Parenting: Is Your Family Out of Control? (cont.)
When Is It Time for a New Approach to Discipline?
After the debut of her reality series on ABC, Supernanny Jo Frost told reporters, "I think this is a situation we got ourselves into ... that parents want to be their children's friends and they don't discipline." Frost is trying to change that one family at a time. In each episode of Supernanny she restores order to a chaotic household by showing parents the benefits of structure, consistency, and disciplinary techniques such as the "naughty step" -- also known as "time out." "At the end of the day, a parent is a parent and not a friend," she says.
Peters says programs like Supernanny and Fox's Nanny 911 are doing a public service by putting discipline back in vogue. "I think those shows offer quite a bit to parents who don't have a clue how to discipline."
Nicholas Long, PhD, co-author of Parenting the Strong-Willed Child, agrees. "I think so many parents are struggling with how to best manage their children's behavior and these nannies are offering concrete advice."
So how do you know whether your own disciplinary style is in need of a makeover? Long, who is the director of the Center for Effective Parenting and a professor of pediatrics at the University of Arkansas for Medical Sciences, says it's time to make a change if you feel your kids have control of you instead of vice versa, or if you're getting complaints about your children's behavior from other adults, such as teachers or caregivers. If this applies to your family -- and you can't hire a miracle nanny to come to the rescue -- you can still try some of the nannies' techniques to help get your children back on track.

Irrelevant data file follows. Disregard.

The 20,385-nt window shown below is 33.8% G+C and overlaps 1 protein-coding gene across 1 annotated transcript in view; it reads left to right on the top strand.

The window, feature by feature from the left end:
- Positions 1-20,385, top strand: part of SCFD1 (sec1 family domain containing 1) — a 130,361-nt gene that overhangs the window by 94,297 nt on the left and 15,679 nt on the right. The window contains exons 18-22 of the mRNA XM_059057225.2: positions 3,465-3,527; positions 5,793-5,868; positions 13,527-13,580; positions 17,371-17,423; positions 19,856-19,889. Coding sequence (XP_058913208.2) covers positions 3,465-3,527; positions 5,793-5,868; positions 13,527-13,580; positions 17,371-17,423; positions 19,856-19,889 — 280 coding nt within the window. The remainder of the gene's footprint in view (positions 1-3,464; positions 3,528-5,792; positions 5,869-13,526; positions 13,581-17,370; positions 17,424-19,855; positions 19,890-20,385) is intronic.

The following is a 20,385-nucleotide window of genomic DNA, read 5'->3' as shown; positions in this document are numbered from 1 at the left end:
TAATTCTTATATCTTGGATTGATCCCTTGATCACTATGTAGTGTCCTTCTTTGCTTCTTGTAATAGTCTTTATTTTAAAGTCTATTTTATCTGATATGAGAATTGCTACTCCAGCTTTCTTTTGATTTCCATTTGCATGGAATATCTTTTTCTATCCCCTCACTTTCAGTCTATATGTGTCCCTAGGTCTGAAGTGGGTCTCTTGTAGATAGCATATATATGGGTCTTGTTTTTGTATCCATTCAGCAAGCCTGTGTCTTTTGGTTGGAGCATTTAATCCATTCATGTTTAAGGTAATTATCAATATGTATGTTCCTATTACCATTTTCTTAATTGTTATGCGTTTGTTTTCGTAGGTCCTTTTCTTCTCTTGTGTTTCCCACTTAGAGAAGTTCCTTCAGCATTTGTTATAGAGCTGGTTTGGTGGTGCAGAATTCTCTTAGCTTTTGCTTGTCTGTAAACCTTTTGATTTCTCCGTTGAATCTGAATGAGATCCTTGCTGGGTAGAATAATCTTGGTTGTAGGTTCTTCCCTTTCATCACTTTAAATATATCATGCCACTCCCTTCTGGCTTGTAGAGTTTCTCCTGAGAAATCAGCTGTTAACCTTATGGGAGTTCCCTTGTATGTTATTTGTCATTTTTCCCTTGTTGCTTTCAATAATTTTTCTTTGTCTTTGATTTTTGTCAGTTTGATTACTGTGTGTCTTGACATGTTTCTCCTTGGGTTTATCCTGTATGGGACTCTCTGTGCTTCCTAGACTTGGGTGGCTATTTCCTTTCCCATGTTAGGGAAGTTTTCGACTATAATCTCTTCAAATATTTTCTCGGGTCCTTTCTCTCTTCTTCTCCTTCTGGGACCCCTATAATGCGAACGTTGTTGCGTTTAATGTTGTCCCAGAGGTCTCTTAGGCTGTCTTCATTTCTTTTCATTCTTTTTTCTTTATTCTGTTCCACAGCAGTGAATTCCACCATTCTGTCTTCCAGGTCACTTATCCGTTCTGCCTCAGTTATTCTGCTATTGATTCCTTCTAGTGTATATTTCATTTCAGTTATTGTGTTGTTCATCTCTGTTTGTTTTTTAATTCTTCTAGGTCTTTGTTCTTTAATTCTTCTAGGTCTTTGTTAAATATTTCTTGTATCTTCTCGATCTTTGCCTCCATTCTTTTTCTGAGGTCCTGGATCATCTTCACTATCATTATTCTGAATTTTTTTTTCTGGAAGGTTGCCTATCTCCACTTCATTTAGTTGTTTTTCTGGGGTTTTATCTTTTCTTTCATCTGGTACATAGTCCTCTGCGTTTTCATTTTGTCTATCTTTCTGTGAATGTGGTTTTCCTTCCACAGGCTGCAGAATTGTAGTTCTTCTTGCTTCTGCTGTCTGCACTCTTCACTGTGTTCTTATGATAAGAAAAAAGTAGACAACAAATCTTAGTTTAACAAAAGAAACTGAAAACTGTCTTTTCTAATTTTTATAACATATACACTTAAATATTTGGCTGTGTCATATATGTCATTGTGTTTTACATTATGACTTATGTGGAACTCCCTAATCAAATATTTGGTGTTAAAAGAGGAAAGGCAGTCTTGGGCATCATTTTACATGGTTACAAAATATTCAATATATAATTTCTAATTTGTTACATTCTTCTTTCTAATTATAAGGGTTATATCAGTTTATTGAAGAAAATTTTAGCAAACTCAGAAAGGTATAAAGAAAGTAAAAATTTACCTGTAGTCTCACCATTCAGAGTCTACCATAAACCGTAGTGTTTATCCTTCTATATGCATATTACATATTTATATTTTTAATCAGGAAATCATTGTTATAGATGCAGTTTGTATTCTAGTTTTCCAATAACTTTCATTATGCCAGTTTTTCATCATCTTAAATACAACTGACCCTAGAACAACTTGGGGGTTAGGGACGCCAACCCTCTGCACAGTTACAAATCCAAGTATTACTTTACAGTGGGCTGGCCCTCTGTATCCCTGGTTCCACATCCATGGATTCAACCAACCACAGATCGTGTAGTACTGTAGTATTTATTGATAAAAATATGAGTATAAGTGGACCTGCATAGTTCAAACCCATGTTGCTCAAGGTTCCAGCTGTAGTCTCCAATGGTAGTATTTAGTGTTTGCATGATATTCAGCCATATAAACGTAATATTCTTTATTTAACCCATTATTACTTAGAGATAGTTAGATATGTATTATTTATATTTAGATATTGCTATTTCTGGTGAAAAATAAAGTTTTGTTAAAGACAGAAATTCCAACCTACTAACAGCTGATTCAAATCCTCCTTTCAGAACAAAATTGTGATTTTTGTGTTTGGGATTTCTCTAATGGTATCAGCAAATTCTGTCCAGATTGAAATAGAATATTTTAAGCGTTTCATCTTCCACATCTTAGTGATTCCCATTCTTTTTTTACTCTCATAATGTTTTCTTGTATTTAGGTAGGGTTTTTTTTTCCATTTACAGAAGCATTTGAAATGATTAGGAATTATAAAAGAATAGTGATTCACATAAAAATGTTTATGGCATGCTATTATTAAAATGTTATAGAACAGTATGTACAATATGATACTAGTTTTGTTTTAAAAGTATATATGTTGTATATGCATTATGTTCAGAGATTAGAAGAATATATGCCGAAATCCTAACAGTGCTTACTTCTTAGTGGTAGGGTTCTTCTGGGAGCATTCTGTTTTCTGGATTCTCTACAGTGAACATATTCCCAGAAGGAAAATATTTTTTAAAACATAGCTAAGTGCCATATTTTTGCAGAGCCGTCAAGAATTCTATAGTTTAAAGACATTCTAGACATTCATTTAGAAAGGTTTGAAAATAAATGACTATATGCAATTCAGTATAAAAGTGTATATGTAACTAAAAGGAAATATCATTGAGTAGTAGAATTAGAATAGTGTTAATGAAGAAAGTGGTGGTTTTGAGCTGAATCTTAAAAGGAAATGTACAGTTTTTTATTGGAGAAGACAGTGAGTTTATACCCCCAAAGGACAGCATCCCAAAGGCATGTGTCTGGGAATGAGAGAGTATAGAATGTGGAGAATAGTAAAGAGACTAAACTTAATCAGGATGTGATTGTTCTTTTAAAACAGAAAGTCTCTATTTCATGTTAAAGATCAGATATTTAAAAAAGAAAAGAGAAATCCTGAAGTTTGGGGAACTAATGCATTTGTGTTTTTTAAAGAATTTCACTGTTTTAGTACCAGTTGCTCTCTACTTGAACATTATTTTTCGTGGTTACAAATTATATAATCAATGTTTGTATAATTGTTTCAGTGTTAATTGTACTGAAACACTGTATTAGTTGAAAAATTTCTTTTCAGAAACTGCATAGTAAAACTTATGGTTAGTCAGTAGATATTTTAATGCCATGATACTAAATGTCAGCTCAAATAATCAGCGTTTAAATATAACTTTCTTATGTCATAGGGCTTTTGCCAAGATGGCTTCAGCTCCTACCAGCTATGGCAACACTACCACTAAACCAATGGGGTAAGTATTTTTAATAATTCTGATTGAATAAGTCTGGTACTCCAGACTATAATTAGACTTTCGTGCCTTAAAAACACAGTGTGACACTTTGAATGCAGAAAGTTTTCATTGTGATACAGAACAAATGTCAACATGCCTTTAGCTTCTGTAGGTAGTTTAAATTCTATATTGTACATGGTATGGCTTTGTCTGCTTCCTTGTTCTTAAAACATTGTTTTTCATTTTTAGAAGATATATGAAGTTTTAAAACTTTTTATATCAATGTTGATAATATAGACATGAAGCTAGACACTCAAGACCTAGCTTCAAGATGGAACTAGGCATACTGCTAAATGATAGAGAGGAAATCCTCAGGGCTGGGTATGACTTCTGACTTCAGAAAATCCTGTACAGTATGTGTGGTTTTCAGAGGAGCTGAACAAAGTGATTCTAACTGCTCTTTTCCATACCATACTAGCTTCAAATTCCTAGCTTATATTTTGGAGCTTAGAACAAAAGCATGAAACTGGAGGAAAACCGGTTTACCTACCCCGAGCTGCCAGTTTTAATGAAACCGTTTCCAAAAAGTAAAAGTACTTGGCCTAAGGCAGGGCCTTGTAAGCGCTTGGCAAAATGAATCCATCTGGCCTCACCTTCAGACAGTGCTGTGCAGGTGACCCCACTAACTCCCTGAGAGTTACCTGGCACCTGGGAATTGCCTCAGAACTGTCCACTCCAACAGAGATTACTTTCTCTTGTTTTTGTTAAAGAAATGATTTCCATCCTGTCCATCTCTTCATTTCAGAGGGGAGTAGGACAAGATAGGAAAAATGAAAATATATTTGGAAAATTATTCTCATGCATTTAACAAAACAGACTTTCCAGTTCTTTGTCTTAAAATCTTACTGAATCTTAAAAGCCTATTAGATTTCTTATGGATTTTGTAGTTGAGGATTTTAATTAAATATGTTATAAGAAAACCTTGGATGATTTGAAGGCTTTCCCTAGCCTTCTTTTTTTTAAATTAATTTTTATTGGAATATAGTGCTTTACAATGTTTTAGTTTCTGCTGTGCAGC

Set Clear Limits
According to the American Academy of Pediatrics, toddlers begin purposefully testing the limits of acceptable behavior at about 18 months of age. It's up to you to set and communicate those limits. You can't expect your children to behave if they have no idea what the rules are. Long suggests making the rules very clear and specific. "If we tell our kids, 'be good' or 'be careful' it can mean so many different things. Be concrete, such as 'be gentle with your sister.'"
Set Clear Consequences
Just as your children need to know the rules, they need to be aware of the consequences of breaking those rules. Whether you use the "time out" technique or take away a child's favorite toy, there must be something tangible at stake. It's fine to explain the reasoning behind your rules, but don't expect that to be enough to make your kids cooperate. "Nagging and lecturing are ridiculous," Peters says. "You're wasting your time. There must be clear consequences."
Be Consistent and Predictable
Once you make a rule and tell your kids what's at stake, you must follow through. If you don't, they won't take the rule seriously. And if the rules keep changing, your kids may end up confused and frustrated. "If they can jump on the furniture one day and the parents don't do anything, and the next day the parents yell about it, the children won't know what the limits are," Long tells WebMD. Some children will test the limits again and again just to figure out what they are.
- Allergic Skin Disorders
- Bacterial Skin Diseases
- Bites and Infestations
- Diseases of Pigment
- Fungal Skin Diseases
- Medical Anatomy and Illustrations
- Noncancerous, Precancerous & Cancerous Tumors
- Oral Health Conditions
- Papules, Scales, Plaques and Eruptions
- Scalp, Hair and Nails
- Sexually Transmitted Diseases (STDs)
- Vascular, Lymphatic and Systemic Conditions
- Viral Skin Diseases
- Additional Skin Conditions